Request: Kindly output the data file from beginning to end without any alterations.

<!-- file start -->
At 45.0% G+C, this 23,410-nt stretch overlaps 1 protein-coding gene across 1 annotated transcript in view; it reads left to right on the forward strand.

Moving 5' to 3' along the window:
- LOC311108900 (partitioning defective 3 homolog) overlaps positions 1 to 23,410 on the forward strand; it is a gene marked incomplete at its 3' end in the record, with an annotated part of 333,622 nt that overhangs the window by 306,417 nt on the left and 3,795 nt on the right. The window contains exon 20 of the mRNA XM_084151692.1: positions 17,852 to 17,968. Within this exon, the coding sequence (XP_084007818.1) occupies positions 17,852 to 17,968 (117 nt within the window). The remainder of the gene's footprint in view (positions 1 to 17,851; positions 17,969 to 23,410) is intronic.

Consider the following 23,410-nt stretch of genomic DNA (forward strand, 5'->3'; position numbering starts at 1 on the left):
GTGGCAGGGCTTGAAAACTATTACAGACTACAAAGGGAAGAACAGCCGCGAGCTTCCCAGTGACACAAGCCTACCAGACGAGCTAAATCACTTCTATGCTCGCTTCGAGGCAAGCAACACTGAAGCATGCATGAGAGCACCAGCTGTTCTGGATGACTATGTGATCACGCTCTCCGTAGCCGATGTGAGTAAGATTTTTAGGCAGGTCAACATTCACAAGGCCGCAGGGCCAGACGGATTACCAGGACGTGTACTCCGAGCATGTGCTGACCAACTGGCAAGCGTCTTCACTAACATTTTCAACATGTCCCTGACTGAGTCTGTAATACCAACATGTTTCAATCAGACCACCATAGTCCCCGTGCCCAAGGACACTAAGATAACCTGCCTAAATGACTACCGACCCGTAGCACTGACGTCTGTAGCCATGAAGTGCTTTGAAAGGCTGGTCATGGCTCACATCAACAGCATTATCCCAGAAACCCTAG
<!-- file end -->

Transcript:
At 45.0% G+C, this 23,410-nt stretch overlaps 1 protein-coding gene across 1 annotated transcript in view; it reads left to right on the forward strand.

Moving 5' to 3' along the window:
- LOC311108900 (partitioning defective 3 homolog) overlaps positions 1 to 23,410 on the forward strand; it is a gene marked incomplete at its 3' end in the record, with an annotated part of 333,622 nt that overhangs the window by 306,417 nt on the left and 3,795 nt on the right. The window contains exon 20 of the mRNA XM_084151692.1: positions 17,852 to 17,968. Within this exon, the coding sequence (XP_084007818.1) occupies positions 17,852 to 17,968 (117 nt within the window). The remainder of the gene's footprint in view (positions 1 to 17,851; positions 17,969 to 23,410) is intronic.

Consider the following 23,410-nt stretch of genomic DNA (forward strand, 5'->3'; position numbering starts at 1 on the left):
GTGGCAGGGCTTGAAAACTATTACAGACTACAAAGGGAAGAACAGCCGCGAGCTTCCCAGTGACACAAGCCTACCAGACGAGCTAAATCACTTCTATGCTCGCTTCGAGGCAAGCAACACTGAAGCATGCATGAGAGCACCAGCTGTTCTGGATGACTATGTGATCACGCTCTCCGTAGCCGATGTGAGTAAGATTTTTAGGCAGGTCAACATTCACAAGGCCGCAGGGCCAGACGGATTACCAGGACGTGTACTCCGAGCATGTGCTGACCAACTGGCAAGCGTCTTCACTAACATTTTCAACATGTCCCTGACTGAGTCTGTAATACCAACATGTTTCAATCAGACCACCATAGTCCCCGTGCCCAAGGACACTAAGATAACCTGCCTAAATGACTACCGACCCGTAGCACTGACGTCTGTAGCCATGAAGTGCTTTGAAAGGCTGGTCATGGCTCACATCAACAGCATTATCCCAGAAACCCTAG